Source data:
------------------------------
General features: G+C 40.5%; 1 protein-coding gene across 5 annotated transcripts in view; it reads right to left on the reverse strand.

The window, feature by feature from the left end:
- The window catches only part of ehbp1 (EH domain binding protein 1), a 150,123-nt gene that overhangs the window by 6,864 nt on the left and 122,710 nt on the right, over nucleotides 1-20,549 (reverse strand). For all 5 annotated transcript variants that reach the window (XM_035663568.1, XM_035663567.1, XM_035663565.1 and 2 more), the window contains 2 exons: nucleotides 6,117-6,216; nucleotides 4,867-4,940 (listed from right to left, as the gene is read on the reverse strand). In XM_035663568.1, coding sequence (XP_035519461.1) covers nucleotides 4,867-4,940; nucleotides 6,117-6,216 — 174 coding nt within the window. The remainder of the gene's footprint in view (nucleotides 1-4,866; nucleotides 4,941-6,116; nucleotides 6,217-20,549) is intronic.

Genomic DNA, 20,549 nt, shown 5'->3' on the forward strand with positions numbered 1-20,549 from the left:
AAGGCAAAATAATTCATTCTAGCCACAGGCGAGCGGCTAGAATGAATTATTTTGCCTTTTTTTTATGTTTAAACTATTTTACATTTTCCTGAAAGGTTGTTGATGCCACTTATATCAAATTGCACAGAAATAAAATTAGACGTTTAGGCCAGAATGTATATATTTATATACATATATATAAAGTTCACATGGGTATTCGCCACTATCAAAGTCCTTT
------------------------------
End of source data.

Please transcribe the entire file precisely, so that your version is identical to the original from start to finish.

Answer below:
General features: G+C 40.5%; 1 protein-coding gene across 5 annotated transcripts in view; it reads right to left on the reverse strand.

The window, feature by feature from the left end:
- The window catches only part of ehbp1 (EH domain binding protein 1), a 150,123-nt gene that overhangs the window by 6,864 nt on the left and 122,710 nt on the right, over nucleotides 1-20,549 (reverse strand). For all 5 annotated transcript variants that reach the window (XM_035663568.1, XM_035663567.1, XM_035663565.1 and 2 more), the window contains 2 exons: nucleotides 6,117-6,216; nucleotides 4,867-4,940 (listed from right to left, as the gene is read on the reverse strand). In XM_035663568.1, coding sequence (XP_035519461.1) covers nucleotides 4,867-4,940; nucleotides 6,117-6,216 — 174 coding nt within the window. The remainder of the gene's footprint in view (nucleotides 1-4,866; nucleotides 4,941-6,116; nucleotides 6,217-20,549) is intronic.

Genomic DNA, 20,549 nt, shown 5'->3' on the forward strand with positions numbered 1-20,549 from the left:
AAGGCAAAATAATTCATTCTAGCCACAGGCGAGCGGCTAGAATGAATTATTTTGCCTTTTTTTTATGTTTAAACTATTTTACATTTTCCTGAAAGGTTGTTGATGCCACTTATATCAAATTGCACAGAAATAAAATTAGACGTTTAGGCCAGAATGTATATATTTATATACATATATATAAAGTTCACATGGGTATTCGCCACTATCAAAGTCCTTT